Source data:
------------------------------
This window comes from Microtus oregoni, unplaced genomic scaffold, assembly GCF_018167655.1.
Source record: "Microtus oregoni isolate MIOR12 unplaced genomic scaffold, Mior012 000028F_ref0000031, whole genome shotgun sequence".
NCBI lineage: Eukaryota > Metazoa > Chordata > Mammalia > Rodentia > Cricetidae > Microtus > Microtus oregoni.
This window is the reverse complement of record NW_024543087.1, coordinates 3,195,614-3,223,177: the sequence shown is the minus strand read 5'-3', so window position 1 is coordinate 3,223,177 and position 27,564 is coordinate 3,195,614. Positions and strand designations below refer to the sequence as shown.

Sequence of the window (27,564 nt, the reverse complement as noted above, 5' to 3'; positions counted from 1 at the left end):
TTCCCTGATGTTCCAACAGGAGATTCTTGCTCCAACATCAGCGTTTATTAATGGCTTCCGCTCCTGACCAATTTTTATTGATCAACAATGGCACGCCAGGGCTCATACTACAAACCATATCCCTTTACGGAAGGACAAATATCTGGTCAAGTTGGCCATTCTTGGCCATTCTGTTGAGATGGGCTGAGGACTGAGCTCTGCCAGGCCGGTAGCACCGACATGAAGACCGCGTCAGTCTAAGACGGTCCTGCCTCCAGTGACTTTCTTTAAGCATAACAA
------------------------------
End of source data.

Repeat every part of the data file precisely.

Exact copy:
This window comes from Microtus oregoni, unplaced genomic scaffold, assembly GCF_018167655.1.
Source record: "Microtus oregoni isolate MIOR12 unplaced genomic scaffold, Mior012 000028F_ref0000031, whole genome shotgun sequence".
NCBI lineage: Eukaryota > Metazoa > Chordata > Mammalia > Rodentia > Cricetidae > Microtus > Microtus oregoni.
This window is the reverse complement of record NW_024543087.1, coordinates 3,195,614-3,223,177: the sequence shown is the minus strand read 5'-3', so window position 1 is coordinate 3,223,177 and position 27,564 is coordinate 3,195,614. Positions and strand designations below refer to the sequence as shown.

Sequence of the window (27,564 nt, the reverse complement as noted above, 5' to 3'; positions counted from 1 at the left end):
TTCCCTGATGTTCCAACAGGAGATTCTTGCTCCAACATCAGCGTTTATTAATGGCTTCCGCTCCTGACCAATTTTTATTGATCAACAATGGCACGCCAGGGCTCATACTACAAACCATATCCCTTTACGGAAGGACAAATATCTGGTCAAGTTGGCCATTCTTGGCCATTCTGTTGAGATGGGCTGAGGACTGAGCTCTGCCAGGCCGGTAGCACCGACATGAAGACCGCGTCAGTCTAAGACGGTCCTGCCTCCAGTGACTTTCTTTAAGCATAACAA